Panini Donruss fills an interesting role in the hobby. Topps has an exclusive contract with Major League Baseball to produce fully licensed trading cards, but that hasn’t stopped Panini from putting out a quality alternative. There doesn’t seem to be much middle ground as people either really like it or really hate it. I definitely fall in to the like it category.
The 2018 Topps Heritage release pays tribute to the 1969 Topps set. After a year of Judge cards, I was slightly concerned we would just see everything over produced to meet the increased demand, but we find that Topps allocated this release a little bit. Couple that with the inclusion of a hot new pre-rookie SP in Ohtani, and you have a pretty hot product. Will the value hold up?
It’s pretty striking to me the apparent odds of nearly everything this release. While Heritage autographs are never really the focus,
they’re even rarer this year. Is that a sign of really increased production? I guess time will tell. Are speculators just driving the prices again? Don’t get me wrong. It is still a nice release, but the added speculators will end up making an already expensive set to collect that much more costly. It will definitely make it more difficult to get value out of a box, especially if you miss out on Ohtani.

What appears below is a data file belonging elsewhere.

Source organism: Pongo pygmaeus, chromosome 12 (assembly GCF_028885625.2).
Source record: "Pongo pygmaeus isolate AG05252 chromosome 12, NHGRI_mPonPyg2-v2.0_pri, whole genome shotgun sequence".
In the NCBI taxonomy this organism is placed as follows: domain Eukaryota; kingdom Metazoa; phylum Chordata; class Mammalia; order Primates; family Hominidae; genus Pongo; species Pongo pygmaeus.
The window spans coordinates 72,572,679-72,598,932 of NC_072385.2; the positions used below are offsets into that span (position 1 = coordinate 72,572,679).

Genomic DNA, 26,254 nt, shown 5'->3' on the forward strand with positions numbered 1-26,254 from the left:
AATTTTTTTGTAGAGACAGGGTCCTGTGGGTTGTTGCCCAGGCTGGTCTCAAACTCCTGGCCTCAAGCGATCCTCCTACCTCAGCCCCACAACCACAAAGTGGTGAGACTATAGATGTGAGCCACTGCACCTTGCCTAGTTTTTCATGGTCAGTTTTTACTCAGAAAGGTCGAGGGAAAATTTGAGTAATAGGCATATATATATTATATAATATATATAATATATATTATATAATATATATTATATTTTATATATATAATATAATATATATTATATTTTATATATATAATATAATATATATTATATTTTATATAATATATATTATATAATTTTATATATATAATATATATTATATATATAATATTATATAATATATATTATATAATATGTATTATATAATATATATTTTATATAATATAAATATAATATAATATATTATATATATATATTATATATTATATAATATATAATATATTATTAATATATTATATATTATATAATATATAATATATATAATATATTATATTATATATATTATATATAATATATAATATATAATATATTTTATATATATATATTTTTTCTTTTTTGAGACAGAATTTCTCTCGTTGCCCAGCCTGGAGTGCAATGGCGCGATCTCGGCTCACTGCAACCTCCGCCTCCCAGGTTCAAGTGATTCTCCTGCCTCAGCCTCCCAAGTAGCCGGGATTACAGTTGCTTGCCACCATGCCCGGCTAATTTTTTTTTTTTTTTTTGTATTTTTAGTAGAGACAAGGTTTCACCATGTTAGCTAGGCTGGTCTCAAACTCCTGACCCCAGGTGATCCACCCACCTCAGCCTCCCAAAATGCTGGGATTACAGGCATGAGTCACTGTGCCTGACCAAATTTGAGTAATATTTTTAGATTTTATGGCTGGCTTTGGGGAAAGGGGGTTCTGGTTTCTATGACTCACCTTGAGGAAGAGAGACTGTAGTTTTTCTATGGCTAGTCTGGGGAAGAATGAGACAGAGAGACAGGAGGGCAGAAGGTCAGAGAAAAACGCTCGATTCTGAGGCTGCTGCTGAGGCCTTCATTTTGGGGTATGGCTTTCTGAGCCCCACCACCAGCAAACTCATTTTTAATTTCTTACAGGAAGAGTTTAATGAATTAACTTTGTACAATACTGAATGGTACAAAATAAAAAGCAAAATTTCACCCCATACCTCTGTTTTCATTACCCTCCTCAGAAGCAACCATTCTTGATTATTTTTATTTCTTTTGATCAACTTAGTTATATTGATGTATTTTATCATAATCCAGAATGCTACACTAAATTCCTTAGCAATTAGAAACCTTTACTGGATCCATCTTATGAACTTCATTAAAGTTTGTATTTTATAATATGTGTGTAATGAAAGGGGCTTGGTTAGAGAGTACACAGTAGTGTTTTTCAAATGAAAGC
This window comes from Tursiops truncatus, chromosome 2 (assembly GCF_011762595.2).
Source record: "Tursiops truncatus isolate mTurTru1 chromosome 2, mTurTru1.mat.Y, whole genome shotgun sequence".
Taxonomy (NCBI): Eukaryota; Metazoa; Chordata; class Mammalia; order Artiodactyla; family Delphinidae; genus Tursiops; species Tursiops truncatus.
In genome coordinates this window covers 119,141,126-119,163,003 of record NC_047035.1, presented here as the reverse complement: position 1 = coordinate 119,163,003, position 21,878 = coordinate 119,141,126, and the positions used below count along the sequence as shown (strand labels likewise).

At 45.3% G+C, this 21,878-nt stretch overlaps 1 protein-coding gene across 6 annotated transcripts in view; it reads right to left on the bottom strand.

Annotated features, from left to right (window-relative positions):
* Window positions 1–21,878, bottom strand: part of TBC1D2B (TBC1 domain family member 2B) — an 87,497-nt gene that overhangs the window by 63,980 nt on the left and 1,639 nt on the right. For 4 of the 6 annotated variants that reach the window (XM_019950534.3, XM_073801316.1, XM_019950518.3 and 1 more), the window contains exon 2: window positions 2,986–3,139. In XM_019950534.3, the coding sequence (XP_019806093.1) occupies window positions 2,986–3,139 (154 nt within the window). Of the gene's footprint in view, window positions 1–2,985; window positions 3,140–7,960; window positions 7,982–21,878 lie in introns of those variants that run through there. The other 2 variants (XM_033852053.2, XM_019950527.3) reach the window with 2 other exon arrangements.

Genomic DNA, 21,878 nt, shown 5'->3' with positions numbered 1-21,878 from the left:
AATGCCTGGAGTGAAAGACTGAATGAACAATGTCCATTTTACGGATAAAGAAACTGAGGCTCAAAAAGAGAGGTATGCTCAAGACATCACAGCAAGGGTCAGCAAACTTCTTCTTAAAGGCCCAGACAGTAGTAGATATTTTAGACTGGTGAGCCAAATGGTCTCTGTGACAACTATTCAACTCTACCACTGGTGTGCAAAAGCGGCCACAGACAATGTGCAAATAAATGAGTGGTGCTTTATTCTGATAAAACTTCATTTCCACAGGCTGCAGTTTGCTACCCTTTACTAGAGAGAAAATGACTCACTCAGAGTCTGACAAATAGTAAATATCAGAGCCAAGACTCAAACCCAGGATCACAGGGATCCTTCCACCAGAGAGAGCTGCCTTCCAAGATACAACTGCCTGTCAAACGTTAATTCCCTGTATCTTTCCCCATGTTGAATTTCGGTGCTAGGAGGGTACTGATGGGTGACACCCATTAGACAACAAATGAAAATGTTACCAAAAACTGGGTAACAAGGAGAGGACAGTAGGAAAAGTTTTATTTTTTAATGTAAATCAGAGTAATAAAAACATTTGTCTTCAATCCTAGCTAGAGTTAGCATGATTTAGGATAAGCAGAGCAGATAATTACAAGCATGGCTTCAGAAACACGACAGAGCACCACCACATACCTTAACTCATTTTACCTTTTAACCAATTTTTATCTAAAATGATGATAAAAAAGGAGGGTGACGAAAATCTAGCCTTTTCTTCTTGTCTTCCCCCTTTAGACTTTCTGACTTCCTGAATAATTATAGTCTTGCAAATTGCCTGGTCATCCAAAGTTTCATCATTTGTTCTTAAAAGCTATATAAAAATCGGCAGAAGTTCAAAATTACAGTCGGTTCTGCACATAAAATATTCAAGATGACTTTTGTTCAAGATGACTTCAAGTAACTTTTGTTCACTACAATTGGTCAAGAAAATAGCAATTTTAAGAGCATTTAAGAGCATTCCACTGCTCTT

This release snuck up on me. I didn’t know it was coming until just before it was being released. I’m not really tied in to the non-movie related releases, so it’s possible I just didn’t know. I ventured out largely without really knowing what I was getting in to, but thought it could be a fun release.
It’s a pretty bare bones release, with a 140 card base set, and a few insert sets, as well. The black and white is an interesting imagery
gimmick. The parallels end up being a slight tint to the cards. The box’s size really stood out to me. It’s a box of only seven packs of cards, containing eight cards each. That’s going to make it a tough set to make from packs. Each box contains either one autograph or sketch card, as well. The cards feature great photography, and the base cards do not really waste any space on design, other than the Star Wars logo. It makes for a different feeling with the cards, to be sure.
It seems a little pricey for what it is, but we’ll see how it holds up.
This box contained:
The release of 2018 Topps series 1 heralds the first signs of spring and the coming of spring training. After a long cold off season, it’s the first sign of return of baseball. I’m not a big fan of the recent designs, and this year doesn’t do much to change that opinion. Again, the design, with no borders, doesn’t really feel like a flagship Topps set to me, and I can only see a tongue sticking out by the logo now.
It’s not a bad set by any means, it just doesn’t feel right to me. Perhaps one of the biggest surprises to me, is the lack of buybacks in the product. They have become a staple over the last few years, and almost seem to stick out in their absence.
Once again, there are a large number of SP and SSPs mixed in. The odds for a lot of the numbered inserts seems much tougher than normal, pointing to a large increase in production. That’s been a concern as the hobby begins recovering from Judgemania last year.